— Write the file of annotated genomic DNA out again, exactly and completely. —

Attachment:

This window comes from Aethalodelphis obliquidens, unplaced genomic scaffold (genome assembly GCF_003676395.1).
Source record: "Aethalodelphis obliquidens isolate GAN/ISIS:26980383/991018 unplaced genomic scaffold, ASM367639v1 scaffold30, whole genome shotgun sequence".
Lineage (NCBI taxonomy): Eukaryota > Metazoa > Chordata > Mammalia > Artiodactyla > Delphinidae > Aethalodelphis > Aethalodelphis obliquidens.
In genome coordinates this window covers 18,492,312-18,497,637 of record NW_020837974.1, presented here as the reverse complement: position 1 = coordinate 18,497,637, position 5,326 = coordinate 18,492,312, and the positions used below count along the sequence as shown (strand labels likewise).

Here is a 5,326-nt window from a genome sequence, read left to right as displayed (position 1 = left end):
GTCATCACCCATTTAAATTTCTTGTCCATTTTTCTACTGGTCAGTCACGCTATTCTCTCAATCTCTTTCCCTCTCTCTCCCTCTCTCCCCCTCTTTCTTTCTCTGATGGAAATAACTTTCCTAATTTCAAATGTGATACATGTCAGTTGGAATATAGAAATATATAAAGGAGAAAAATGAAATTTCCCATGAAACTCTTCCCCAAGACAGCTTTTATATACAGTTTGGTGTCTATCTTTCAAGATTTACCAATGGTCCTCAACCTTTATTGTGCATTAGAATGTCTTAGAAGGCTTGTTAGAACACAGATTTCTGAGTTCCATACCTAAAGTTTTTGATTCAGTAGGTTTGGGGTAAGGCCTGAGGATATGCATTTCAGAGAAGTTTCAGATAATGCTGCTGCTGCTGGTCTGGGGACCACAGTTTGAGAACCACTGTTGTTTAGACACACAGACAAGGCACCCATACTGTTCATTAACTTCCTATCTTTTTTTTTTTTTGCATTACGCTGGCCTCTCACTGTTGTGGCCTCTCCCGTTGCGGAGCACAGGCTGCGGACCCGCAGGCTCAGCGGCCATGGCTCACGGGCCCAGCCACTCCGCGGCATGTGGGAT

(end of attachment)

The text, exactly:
This window comes from Aethalodelphis obliquidens, unplaced genomic scaffold (genome assembly GCF_003676395.1).
Source record: "Aethalodelphis obliquidens isolate GAN/ISIS:26980383/991018 unplaced genomic scaffold, ASM367639v1 scaffold30, whole genome shotgun sequence".
Lineage (NCBI taxonomy): Eukaryota > Metazoa > Chordata > Mammalia > Artiodactyla > Delphinidae > Aethalodelphis > Aethalodelphis obliquidens.
In genome coordinates this window covers 18,492,312-18,497,637 of record NW_020837974.1, presented here as the reverse complement: position 1 = coordinate 18,497,637, position 5,326 = coordinate 18,492,312, and the positions used below count along the sequence as shown (strand labels likewise).

Here is a 5,326-nt window from a genome sequence, read left to right as displayed (position 1 = left end):
GTCATCACCCATTTAAATTTCTTGTCCATTTTTCTACTGGTCAGTCACGCTATTCTCTCAATCTCTTTCCCTCTCTCTCCCTCTCTCCCCCTCTTTCTTTCTCTGATGGAAATAACTTTCCTAATTTCAAATGTGATACATGTCAGTTGGAATATAGAAATATATAAAGGAGAAAAATGAAATTTCCCATGAAACTCTTCCCCAAGACAGCTTTTATATACAGTTTGGTGTCTATCTTTCAAGATTTACCAATGGTCCTCAACCTTTATTGTGCATTAGAATGTCTTAGAAGGCTTGTTAGAACACAGATTTCTGAGTTCCATACCTAAAGTTTTTGATTCAGTAGGTTTGGGGTAAGGCCTGAGGATATGCATTTCAGAGAAGTTTCAGATAATGCTGCTGCTGCTGGTCTGGGGACCACAGTTTGAGAACCACTGTTGTTTAGACACACAGACAAGGCACCCATACTGTTCATTAACTTCCTATCTTTTTTTTTTTTTGCATTACGCTGGCCTCTCACTGTTGTGGCCTCTCCCGTTGCGGAGCACAGGCTGCGGACCCGCAGGCTCAGCGGCCATGGCTCACGGGCCCAGCCACTCCGCGGCATGTGGGAT